Adventures in Healthcare

Two days after his visit to Mercy Hospital ER in Muskegon, the Norco haze fading and sense of humor returning, Josh says, “Hey honey, we are definitely gonna hit our insurance deductible this year.”

It’s mid-June and we’ve both made trips to the ER. I tried out Northwest Arkansas’s version of Mercy in April, a result of a gnarly mountain bike crash on the OZ Trails near Bella Vista. X-Rays and three stitches later, I spent most of our vacation nursing wounds and elevating the hematoma on my shin. Instead of riding daily, I only mounted my bike once more in the week, wearing a BMX-style shin guard over my wound. As you might guess, I was exceptionally cautious searching for my mountain moxy again.

Fast forward to June, Josh continues to battle lower back and leg pain that he’s been enduring off/on for six months plus. A MRI in May clearly shows a messed up (herniated) L5s1 vertebrae. That’s the spot on the spine that sends bonus pain impulses down your butt and leg. A tech at Muskegon Orthopedic Associates mused to our scheduler, “Can he walk?” That might have provided a clue to the severe pain that began the morning of June 14.

Josh one-upped me with an ambulance ride to ER and I had my first experience chasing one. After his simple reach for the cell phone at home, the pain shot to unbearable levels. When he couldn’t walk or sit up, he realized he couldn’t drive either. Unfortunately, I missed several call attempts, stuck in a website status meeting. Thankfully, 911 is more responsive. When I did finally check my phone, I had four missed calls and one text that read, Ambulance is coming! I raced out of the office in time to make it home as two EMT’s were loading Josh on a stretcher.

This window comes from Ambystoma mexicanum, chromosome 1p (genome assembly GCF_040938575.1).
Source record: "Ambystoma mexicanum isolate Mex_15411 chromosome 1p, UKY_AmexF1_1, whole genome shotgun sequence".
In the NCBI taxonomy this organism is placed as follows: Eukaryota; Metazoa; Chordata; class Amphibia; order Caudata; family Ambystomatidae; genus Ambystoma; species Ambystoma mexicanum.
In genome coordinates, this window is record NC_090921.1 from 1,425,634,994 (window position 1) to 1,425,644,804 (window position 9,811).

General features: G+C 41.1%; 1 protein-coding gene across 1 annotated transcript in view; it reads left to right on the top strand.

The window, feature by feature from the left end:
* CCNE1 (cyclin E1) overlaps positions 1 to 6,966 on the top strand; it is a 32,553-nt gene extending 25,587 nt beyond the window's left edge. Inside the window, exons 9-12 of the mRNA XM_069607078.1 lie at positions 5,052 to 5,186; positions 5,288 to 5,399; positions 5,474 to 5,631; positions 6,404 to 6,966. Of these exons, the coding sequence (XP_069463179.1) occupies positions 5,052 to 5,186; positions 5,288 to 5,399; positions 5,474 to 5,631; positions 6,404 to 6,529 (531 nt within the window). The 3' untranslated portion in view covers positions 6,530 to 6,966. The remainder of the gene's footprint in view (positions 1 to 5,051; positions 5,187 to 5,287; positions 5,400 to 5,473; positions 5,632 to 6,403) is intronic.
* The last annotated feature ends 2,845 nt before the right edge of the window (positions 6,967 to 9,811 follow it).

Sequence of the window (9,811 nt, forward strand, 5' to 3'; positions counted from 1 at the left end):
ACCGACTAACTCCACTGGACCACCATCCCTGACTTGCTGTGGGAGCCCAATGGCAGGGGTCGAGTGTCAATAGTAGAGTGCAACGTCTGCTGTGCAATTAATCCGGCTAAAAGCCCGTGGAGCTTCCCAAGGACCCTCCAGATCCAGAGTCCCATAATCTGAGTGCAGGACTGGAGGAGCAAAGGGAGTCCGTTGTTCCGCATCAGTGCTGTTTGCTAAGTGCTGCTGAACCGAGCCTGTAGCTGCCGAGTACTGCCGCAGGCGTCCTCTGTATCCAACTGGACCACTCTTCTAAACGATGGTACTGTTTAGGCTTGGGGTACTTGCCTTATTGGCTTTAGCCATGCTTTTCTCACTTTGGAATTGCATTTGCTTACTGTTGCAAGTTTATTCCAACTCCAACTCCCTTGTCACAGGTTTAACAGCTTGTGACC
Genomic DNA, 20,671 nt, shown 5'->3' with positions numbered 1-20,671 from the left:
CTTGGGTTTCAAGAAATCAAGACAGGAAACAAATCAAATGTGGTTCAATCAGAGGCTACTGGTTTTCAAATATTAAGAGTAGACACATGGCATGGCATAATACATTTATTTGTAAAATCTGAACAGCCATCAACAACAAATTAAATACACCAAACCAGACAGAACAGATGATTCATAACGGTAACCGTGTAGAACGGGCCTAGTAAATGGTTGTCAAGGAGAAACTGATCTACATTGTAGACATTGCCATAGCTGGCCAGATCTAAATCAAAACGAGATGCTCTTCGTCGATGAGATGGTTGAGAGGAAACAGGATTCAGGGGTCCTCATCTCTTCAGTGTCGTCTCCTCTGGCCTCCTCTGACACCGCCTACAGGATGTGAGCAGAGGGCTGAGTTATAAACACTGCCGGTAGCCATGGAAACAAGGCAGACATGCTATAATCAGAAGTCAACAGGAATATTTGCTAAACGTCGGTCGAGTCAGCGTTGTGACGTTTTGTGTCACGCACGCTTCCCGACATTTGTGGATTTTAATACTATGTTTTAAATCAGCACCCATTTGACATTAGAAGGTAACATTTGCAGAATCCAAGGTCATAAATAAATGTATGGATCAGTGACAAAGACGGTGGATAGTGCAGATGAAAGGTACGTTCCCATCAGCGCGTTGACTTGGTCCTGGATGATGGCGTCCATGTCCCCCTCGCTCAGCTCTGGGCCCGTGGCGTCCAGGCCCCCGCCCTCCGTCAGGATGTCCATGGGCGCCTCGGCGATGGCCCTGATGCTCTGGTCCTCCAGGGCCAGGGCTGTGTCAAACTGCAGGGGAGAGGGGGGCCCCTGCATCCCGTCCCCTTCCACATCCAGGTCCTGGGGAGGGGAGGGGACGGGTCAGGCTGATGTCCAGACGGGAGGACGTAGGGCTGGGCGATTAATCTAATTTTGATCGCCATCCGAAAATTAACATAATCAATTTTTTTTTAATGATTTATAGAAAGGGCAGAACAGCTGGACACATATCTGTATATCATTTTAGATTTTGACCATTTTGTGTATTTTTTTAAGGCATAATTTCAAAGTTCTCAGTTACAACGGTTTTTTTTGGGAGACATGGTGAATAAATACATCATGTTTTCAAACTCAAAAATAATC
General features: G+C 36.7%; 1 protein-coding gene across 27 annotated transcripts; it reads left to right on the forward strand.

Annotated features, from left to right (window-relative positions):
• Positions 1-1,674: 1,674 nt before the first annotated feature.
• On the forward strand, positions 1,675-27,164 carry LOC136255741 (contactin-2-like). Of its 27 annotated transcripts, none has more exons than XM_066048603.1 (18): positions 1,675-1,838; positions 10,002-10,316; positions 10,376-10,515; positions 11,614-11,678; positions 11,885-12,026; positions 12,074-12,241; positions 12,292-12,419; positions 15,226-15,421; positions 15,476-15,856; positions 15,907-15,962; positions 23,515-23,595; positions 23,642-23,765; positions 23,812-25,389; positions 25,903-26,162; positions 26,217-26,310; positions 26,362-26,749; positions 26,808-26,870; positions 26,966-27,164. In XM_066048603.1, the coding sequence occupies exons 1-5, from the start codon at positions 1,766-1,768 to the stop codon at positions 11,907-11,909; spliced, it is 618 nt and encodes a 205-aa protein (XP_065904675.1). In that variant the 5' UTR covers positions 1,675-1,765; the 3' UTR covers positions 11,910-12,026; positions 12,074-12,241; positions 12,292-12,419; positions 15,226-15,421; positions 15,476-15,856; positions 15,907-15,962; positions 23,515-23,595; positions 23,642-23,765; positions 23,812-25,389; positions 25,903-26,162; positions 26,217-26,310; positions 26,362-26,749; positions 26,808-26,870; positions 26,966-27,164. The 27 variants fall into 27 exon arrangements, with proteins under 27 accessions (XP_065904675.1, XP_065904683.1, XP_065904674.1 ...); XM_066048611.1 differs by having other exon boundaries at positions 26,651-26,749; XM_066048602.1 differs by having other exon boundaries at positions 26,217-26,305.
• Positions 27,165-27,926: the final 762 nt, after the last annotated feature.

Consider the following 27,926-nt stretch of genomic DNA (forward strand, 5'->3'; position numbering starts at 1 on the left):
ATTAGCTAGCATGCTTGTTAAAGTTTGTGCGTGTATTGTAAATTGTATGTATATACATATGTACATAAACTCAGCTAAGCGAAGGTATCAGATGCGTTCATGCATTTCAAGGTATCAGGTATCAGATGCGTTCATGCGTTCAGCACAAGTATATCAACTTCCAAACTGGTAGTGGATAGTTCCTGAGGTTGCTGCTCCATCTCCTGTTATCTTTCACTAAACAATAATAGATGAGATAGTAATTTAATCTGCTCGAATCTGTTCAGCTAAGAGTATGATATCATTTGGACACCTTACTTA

We spent several hours in the ER getting the pain under control, drug assisted and endured a curt ER doctor who really needs work on her bedside manner. Josh got drugs through an IV and I popped Tums for the anxiety growing in my gut. Thankfully, the PA and nurses were more pleasant and nothing speeds along a surgical consult appointment like a visit to the ER. (We had been patiently waiting for Josh’s PCP to refer us to a specialist).

His acute pain gone thanks to more Dalaudid and a dose of muscle relaxer, the ER staff began pushing us go home.
“We can’t keep you for pain.”
“Well, I can’t sit up or walk.”
“Ok, I will come back in five minutes to check on you.”
Three tries later with a robust male nurse assisting, we got Josh up and somehow into my car for the transport home.

In a flurry of phone calls, I got several volunteers to help me get him home then inside to a bed. I can’t carry him. It was a challenging 48-hours watching someone you love barely able to move or get up to pee.

When you hit near bottom, there is nowhere to go but up, I thought while searching for inspiring words. My adventure continued that week with no less than five visits to local pharmacy and Dr.’s office for updated prescriptions and high-octane drugs like Norco and muscle relaxers. Then the mail began arriving from Priority Health and Mercy Arkansas with plenty of $$$$ noted and follow up questions. My three stitches cost us $1500 plus two more bills arrived (ER Doctor and radiology), adding another $150. I took my time paying the bills since Mercy discontinued their cash discount two days prior to my ER visit. I made them wait 90 days for the money and popped another Tums in anticipation of Josh’s bill arriving.

Thankfully, Josh got better and began moving around again. Progress. A spinal injection was scheduled as he contemplated surgery. The good news, he was well enough, 10 days after the ER incident to walk his mom down the aisle at his sister’s wedding! I likened us to the “little train that could” embarking on a journey to wellness. Health is a great perspective checker and test of faith… we all need reminders of the fragility of our lives, our relationships and the dawn of tomorrow. Plus, there are those around us in far worse predicaments….my heart and prayers go out to them.

Mary Oliver, the poet’s words flashed in my mind. What is it that you plan to do with your one wild and precious life?

2 thoughts on “Adventures in Healthcare

  1. Oh my gosh! Poor Josh and poor you! Glad to hear that you are both on the mend but the lower back thing is
    somewhat distressing. Have you considered swapping mountain biking for golf?

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